Interfacing Servo Motor with AVR Microcontroller Atmega16

embedded

ByAbhiemanyu Pandit 0

Interfacing Servo Motor with AVR Microcontroller Atmega16

Servo Motors are widely used where precise control is required such as robots, Automated Machineries, robotic arm etc. However, the scope of the servo motor is not limited to this much and can be used in many applications. To know more about the basics, theory and working principle of servo motor follow the link.    

We previously interfaced Servo Motor with many Microcontrollers:

In this tutorial, we will interface Micro Servo Motor with Atmega16 AVR Microcontroller using Atmel Studio 7.0. The servo motor is rated to work in 4.8-6V. We can control its angle of rotation and direction by applying pulse train or PWM signals. Note that the servo motors cannot move for full 360 degree rotation, so they are used where continuous rotation is not required. The rotation angle is 0 -180 degrees or (-90) – (+90) degrees.

 

Components Required

  1. SG90 Tower Pro Micro Servo Motor
  2. Atmega16 Microcontroller IC
  3. 16Mhz Crystal Oscillator
  4. Two 100nF Capacitors
  5. Two 22pF Capacitors
  6. Push Button
  7. Jumper Wires
  8. Breadboard
  9. USBASP v2.0
  10. Led(Any Color)

 

Pin Description of Servo Motor

Servo Motor Pinout

  1. Red = Positive Power Supply (4.8V to 6V)
  2. Brown  = Ground
  3. Orange  = Control Signal (PWM Pin)

 

Circuit Diagram

Connect all the components as shown in the diagram below to rotate the Servo motor using AVR Microcontroller. There are four PWM Pins, we can use any PWM pin of Atmega16. In this tutorial we are using Pin PD5 (OC1A) for generating PWM. PD5 is directly connected to orange wire of servo motor which is input signal pin. Connect any color led for power indicator. Also, connect one push button in Reset pin for resetting Atmega16 whenever required. Connect Atmega16 with proper crystal oscillator circuit. All the system will be powered by 5V supply.

Circuit Diagram for Interfacing Servo Motor with Atmega16

Circuit Diagram for Interfacing Servo Motor with Atmega16

 

Complete setup will look like below:

Interfacing Servo Motor with AVR Microcontroller Atmega16

 

Controlling Servo Motor with AVR ATmega16

Like Stepper Motor, Servo motor doesn’t need any external driver e.g. ULN2003 or L293D motor driver. Just PWM is enough to drive the servo motor and it is very easy to generate PWM from a microcontroller. The torque of this servo motor is 2.5kg/cm, so if you require greater torque then this servo is not suitable.

As we know that the servo motor seeks a pulse every 20ms and the length of the positive pulse will determine the rotation angle of the servo motor.

Servo Rotation

 

The frequency required to get the 20ms pulse is 50Hz (f = 1/T). So for this servo motor, the specification says that for 0 degree we need 0.388ms, for 90 degree we need 1.264ms and for 180 degree we need 2.14ms pulse.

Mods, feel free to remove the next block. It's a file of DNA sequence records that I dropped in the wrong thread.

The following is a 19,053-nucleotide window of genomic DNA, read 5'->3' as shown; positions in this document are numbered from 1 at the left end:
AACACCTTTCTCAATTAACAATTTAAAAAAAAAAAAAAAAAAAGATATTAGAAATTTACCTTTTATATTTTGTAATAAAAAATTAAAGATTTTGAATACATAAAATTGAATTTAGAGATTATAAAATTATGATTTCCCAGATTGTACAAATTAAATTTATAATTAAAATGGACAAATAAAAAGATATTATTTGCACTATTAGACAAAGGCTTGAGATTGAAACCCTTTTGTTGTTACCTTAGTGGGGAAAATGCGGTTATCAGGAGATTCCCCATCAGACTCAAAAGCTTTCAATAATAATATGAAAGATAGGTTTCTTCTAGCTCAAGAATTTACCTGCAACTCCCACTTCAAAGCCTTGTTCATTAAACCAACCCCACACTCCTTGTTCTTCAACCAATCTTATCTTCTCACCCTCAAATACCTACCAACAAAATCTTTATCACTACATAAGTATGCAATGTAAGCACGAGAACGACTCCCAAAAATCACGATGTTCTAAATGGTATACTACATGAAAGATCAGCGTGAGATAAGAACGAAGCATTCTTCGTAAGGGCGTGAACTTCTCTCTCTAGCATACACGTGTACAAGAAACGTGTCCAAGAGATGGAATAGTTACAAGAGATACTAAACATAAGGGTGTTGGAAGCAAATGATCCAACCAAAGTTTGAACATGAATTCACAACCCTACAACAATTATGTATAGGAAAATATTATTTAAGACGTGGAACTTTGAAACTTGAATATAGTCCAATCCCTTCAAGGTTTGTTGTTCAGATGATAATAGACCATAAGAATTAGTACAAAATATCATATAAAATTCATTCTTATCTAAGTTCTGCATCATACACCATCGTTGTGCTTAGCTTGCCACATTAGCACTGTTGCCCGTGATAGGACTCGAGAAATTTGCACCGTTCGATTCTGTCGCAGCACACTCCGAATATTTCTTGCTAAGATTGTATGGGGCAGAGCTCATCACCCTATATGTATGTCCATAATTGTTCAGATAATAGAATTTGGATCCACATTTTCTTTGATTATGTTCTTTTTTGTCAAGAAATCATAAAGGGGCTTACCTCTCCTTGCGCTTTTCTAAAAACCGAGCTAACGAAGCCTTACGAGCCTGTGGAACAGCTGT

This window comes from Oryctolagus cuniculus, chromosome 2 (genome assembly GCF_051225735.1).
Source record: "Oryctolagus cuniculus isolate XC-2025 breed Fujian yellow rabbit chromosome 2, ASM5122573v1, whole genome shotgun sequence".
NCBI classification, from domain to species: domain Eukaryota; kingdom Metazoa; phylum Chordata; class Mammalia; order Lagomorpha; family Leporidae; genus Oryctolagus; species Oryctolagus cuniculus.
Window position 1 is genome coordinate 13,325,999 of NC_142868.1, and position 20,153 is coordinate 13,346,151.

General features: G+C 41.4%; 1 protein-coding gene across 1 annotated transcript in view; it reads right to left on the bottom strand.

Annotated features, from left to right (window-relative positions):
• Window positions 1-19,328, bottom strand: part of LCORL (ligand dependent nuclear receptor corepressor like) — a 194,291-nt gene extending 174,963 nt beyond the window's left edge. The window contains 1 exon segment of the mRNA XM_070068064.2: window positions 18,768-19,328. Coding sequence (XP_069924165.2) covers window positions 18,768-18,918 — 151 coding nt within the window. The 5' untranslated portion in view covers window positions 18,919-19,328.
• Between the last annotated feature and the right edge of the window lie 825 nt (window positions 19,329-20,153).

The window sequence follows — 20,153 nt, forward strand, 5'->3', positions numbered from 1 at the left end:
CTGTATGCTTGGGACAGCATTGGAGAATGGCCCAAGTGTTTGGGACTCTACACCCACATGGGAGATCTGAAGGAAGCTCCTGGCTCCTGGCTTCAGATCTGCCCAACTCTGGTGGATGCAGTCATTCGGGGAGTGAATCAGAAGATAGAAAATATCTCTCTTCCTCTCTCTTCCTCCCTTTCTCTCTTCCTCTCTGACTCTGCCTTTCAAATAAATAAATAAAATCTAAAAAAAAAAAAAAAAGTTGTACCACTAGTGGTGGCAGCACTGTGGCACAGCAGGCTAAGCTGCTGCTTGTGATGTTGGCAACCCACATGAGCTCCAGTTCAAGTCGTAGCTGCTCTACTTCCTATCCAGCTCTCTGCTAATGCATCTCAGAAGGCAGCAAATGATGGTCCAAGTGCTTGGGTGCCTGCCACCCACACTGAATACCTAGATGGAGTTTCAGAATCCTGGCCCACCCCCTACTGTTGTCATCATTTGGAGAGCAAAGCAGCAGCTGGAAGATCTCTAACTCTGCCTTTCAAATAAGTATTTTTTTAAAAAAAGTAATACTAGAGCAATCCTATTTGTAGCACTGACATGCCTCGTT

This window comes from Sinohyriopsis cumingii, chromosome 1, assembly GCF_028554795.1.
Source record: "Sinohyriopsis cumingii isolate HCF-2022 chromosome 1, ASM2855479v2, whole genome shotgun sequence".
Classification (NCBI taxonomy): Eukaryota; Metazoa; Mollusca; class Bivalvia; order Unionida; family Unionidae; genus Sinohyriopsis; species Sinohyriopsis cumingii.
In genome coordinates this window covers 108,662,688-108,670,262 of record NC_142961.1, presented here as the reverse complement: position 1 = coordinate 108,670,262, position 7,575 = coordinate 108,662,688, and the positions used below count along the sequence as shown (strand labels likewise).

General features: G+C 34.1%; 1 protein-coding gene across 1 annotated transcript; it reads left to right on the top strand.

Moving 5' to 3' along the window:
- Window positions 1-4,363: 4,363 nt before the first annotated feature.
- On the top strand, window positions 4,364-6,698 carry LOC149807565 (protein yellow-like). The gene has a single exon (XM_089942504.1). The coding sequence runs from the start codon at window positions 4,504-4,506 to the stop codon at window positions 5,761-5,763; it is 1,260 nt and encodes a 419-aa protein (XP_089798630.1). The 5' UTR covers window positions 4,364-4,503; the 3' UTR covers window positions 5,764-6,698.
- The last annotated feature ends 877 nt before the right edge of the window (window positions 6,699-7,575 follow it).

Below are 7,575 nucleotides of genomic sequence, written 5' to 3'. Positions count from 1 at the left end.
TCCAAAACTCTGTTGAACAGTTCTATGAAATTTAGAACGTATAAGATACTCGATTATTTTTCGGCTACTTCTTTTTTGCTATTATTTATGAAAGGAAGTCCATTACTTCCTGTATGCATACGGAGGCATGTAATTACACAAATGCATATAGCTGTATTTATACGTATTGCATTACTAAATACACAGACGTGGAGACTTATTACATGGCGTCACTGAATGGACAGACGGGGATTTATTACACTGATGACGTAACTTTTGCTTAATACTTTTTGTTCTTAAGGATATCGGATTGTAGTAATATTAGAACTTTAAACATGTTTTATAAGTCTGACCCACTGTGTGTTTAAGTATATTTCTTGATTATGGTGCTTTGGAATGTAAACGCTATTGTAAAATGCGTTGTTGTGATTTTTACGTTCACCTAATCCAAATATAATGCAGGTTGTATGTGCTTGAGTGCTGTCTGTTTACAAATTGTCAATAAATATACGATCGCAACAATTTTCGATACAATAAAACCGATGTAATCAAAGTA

To generate specified pulses we will use Timer1 of Atmega16. The CPU frequency is 16Mz but we will be only utilizing 1Mhz as we don’t have much peripherals connected to microcontroller and there isn’t much load on microcontroller, so 1Mhz will do the job. The Prescaler is set to 1. So the clock is divided as 1Mhz/1 = 1Mhz (1uS) which is great. Timer1 will be used as Fast PWM Mode i.e. Mode 14. You can use different modes of timers to generate desired pulse train. The reference is given below and you can find more description in Atmega16 Official Datasheet.

Atmega16 Operation

 

To use Timer1 as fast PWM mode we will need the TOP value of ICR1 (Input Capture Register1). To find the TOP value use formula given below:

fpwm = fcpu / n x (1 + TOP)

 

This can be simplified to,

TOP = (fcpu / (fpwm x n)) – 1

 

Where, N = Value of Prescaler set

            fcpu = CPU Frequencey

            fpwm = Servo motor pulse width which is 50Hz

Now calculate the ICR1 value as we have all value required,

N = 1,  fcpu = 1MHz,  fpwm  = 50Hz

 

Just put the values in above formula and we will get

ICR1 = 1999

This means to attain maximum degree i.e. 1800 the ICR1 should be 1999.

For 16MHz crystal and Prescaler set to 16, we will have

ICR1  = 4999

Now let’s move on to discuss the sketch.

 

Programming Atmega16 Using USBasp

Complete AVR code for controlling Servo Motor is given below. Code is simple and can be understood easily.

Here we have coded the Atmega16 to rotate the servo motor from 00 to 1800 and coming back again from 1800 to 00. This transition will complete In 9 steps i.e. 0 – 45 – 90 – 135 – 180 – 135 – 90 – 45 – 0.  For delay, we will be using the internal library of Atmel Studio i.e. <util/delay.h>

 

Connect your USBASP v2.0 and follow the instructions in this link to program Atmega16 AVR Microcontroller using USBASP and Atmel Studio 7.0. Just build the sketch and upload using external toolchain.

Complete code with Demonstration Video is given below. Also learn more about servo motors by knowing their importance in Robotics.

Recommended TI Whitepapers

Code
#define F_CPU 1000000UL
#include<avr/io.h>
#include<util/delay.h>
 
 
void main()
{
//Configure TIMER1
TCCR1A|=(1<<COM1A1)|(1<<COM1B1)|(1<<WGM11); //NON Inverted PWM
TCCR1B|=(1<<WGM13)|(1<<WGM12)|(0<<CS11)|(1<<CS10); //PRESCALER=1 MODE 14(FAST PWM)
    
ICR1=19999; //fPWM=50Hz (Period = 20ms Standard).
 
DDRD|=(1<<PD4)|(1<<PD5); //PWM Pins as Out
    
while(1)
{
 
        OCR1A=0; //0 degree
        _delay_ms(1000);
 
OCR1A=600; //45 degree 
_delay_ms(1000);
 
OCR1A=950; //90 degree 
_delay_ms(1000);
 
OCR1A=1425; //135 degree 
_delay_ms(1000);
 
OCR1A=1900; //180 degree 
_delay_ms(1000);
       
    OCR1A=1425; //135 degree
        _delay_ms(1000);
 
OCR1A=950; //90 degree
_delay_ms(1000);
 
OCR1A=650; //45 degree
_delay_ms(1000);
 
}
}
Video

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